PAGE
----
Sarah Freeman speaks to Francis Lee, the Halifax director of the film that has been dubbed Yorkshire’s answer to Brokeback Mountain.
In all it took five years to make, but the bulk of that time was waiting around. The wheels of the film industry turn very slowly but fortunately I am very patient.
Francis Lee is in apologetic mood. First he’s sorry for the weather. We’d arranged to meet at a pub boasting glorious views across Brontë country.
Unfortunately it’s been raining for what seems like days and while Lee is optimistically wearing shorts with his waterproof, it looks like it’s set in for the day.
Instead we decamp to his home a few minutes away and as the director of God’s Own Country, which might just be this year’s most unlikely big screen hit, pops the kettle on there are more apologies.
“Look it is Yorkshire Tea, but I’m really sorry I left it next to these,” he says producing a box of pungent liquorice bags. “My sister says it’s now got a funny taste. Are you sure you want to give it a go?”
The tea proves interesting and so does Lee’s house. There’s no television, barely any wi-fi and tucked away at the end of a steep narrow track, little chance of visitors.
“I like it this way,” says Lee, who has always done things a little differently. After jacking in his day job as an actor – he’d had a steady if not stellar career appearing in the likes of Heartbeat and Holby City – he spent two years working at a junkyard to finance his first short film and it was there that he also had the idea for God’s Own Country, a story of forbidden love between Johnny, a hard drinking young sheep farmer and migrant worker Gheorghe during lambing season.
“I had been thinking about this landscape for a long time,” says Lee, who grew up on a farm near Halifax in the shadow of the Pennines. I’d begun thinking about what might have happened had I not left and had fallen in love. I wrote a script on spec and showed it to a friend of mine. What I didn’t know was that he showed it to his agent.”
The agent loved it and encouraged Lee to to enter a funding scheme run by the British Film Institute and Creative England.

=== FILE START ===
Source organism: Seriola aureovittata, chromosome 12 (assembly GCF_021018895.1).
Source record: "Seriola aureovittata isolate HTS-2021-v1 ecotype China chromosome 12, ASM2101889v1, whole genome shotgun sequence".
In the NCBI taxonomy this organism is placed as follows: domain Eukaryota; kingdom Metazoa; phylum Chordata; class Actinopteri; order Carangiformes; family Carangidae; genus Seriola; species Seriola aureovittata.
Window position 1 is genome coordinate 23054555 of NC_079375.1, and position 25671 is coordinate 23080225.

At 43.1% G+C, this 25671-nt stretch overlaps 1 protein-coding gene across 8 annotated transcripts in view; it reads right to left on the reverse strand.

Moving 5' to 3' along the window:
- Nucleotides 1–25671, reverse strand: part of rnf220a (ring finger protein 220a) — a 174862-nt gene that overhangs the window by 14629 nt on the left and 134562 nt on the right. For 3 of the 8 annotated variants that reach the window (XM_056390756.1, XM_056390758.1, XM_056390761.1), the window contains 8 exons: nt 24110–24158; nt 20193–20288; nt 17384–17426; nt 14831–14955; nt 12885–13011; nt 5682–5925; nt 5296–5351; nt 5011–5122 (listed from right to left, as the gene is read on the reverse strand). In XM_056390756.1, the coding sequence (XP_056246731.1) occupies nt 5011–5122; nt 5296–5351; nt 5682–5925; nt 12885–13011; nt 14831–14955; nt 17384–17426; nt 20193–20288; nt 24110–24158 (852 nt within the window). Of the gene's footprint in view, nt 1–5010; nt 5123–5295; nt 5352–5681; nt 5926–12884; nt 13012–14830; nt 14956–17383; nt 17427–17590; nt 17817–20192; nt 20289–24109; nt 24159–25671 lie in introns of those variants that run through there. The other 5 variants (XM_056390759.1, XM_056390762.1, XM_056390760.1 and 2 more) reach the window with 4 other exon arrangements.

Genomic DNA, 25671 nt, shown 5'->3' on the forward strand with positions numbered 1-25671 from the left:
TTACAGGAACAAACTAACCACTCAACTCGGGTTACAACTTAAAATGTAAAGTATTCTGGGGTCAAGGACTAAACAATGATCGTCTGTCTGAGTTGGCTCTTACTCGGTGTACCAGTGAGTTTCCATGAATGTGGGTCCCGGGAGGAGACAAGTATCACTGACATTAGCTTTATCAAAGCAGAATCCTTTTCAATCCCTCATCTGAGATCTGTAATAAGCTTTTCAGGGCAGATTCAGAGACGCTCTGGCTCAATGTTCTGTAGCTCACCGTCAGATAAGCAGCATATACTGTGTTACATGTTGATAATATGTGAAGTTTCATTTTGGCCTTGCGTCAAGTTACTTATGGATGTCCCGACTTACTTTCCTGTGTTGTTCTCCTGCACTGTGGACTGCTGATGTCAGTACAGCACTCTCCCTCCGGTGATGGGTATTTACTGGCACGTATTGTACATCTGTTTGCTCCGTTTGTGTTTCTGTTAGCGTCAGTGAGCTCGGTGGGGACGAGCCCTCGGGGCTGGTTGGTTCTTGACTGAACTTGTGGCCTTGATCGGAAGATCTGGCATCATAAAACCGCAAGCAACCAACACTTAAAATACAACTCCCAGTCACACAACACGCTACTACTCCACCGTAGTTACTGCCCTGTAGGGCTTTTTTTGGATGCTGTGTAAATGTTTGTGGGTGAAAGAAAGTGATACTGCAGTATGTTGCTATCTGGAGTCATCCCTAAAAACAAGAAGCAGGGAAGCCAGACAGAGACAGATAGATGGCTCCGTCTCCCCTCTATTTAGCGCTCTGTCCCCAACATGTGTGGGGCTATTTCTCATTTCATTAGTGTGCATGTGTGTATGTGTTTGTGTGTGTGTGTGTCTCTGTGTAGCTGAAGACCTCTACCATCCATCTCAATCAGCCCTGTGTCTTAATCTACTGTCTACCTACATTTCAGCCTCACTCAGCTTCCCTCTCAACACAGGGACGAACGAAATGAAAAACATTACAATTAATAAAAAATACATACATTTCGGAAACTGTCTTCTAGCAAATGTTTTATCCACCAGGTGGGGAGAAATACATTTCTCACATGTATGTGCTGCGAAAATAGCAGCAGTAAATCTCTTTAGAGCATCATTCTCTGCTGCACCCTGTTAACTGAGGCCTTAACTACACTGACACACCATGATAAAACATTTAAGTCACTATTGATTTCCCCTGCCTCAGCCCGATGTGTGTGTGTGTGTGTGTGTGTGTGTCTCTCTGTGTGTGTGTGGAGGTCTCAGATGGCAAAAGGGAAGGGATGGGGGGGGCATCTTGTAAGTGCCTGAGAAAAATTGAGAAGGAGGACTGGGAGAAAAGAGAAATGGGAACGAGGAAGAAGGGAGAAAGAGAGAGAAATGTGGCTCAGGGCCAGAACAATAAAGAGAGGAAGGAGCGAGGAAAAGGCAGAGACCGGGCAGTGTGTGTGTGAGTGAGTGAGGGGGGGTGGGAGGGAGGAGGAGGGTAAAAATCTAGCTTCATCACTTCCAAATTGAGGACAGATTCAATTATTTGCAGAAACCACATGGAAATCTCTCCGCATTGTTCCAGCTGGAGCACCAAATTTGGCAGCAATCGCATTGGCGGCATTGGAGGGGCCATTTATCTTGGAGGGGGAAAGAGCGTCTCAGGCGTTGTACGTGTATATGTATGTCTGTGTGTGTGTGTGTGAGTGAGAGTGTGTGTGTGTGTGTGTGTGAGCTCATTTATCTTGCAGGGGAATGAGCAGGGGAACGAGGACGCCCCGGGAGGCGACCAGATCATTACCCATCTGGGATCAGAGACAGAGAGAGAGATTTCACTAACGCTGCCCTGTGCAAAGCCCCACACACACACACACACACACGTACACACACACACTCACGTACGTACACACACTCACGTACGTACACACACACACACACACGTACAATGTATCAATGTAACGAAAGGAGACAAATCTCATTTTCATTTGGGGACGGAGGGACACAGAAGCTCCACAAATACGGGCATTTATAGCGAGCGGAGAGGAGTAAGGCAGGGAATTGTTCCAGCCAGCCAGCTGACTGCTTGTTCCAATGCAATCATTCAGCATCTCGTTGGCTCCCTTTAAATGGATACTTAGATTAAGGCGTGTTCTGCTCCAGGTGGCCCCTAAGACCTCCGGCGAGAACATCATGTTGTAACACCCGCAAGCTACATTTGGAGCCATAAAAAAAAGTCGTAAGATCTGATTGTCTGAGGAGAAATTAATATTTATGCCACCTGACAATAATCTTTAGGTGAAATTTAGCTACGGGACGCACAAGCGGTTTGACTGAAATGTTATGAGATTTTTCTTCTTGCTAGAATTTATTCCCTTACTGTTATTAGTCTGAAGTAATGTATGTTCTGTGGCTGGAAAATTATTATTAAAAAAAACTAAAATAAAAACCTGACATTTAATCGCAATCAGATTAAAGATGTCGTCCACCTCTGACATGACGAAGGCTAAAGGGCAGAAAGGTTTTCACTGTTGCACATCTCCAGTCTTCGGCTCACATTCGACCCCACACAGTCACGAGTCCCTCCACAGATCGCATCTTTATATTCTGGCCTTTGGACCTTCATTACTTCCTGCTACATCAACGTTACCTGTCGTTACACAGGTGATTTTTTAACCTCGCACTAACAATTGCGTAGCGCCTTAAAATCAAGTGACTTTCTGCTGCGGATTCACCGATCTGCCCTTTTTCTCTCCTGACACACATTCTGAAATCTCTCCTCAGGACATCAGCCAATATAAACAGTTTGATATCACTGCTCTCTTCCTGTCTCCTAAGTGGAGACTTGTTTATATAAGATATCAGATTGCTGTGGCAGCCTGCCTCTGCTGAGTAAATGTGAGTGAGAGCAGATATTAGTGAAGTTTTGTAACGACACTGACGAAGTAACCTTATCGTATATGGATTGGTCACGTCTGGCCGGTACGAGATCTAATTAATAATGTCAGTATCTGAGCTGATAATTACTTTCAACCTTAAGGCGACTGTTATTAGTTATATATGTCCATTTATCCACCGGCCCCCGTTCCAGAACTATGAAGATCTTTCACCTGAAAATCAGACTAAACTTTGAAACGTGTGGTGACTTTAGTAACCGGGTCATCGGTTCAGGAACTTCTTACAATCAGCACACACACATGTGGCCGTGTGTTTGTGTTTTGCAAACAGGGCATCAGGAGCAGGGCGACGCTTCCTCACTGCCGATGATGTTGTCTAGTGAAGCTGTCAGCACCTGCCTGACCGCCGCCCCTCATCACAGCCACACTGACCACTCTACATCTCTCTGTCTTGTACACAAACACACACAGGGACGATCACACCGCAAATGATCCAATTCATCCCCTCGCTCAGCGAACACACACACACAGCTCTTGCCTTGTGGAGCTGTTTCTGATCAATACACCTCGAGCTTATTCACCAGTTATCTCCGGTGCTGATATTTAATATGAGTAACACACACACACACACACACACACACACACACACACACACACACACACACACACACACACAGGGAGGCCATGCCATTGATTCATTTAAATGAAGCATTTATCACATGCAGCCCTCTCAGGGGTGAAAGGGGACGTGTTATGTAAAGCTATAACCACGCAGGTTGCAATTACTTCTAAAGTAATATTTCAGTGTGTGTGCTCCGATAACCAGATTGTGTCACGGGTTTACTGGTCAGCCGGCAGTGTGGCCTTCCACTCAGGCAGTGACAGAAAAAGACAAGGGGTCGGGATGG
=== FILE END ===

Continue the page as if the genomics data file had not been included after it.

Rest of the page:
While he was ultimately unsuccessful, he got down to the final three submissions and the BFI were so taken with God’s Own Country that they later offered to support the film anyway.
“In all it took five years to make, but the bulk of that time was waiting around. The wheels of the film industry turn very slowly, but fortunately I am very patient. “That’s probably no bad thing since when we finally got the go ahead in May 2016 we had just missed lambing season so we then had to wait another entire year.”
Those months between being the green light and the first day of shooting were well spent. Lee was determined that the action should be as authentic as possible and having cast newcomers Josh O’Connor and Alec Secareanu as the central characters he brought them to Yorkshire where they experienced farming life first hand.
“I knew that it was going to be a challenging shoot for the young actors and I wanted to give them all the support I could. Three months before filming began we started work on their characters and by the end they knew every breath they had taken from birth to the point we see them on film.
“We also got them work placements on farms where they learnt everything from the lambing to the dry stone walling. They had to be so comfortable in that landscape that everything came as second nature and both of them developed really strong bonds with the farmers, so much so that Josh is still in touch with one of them.”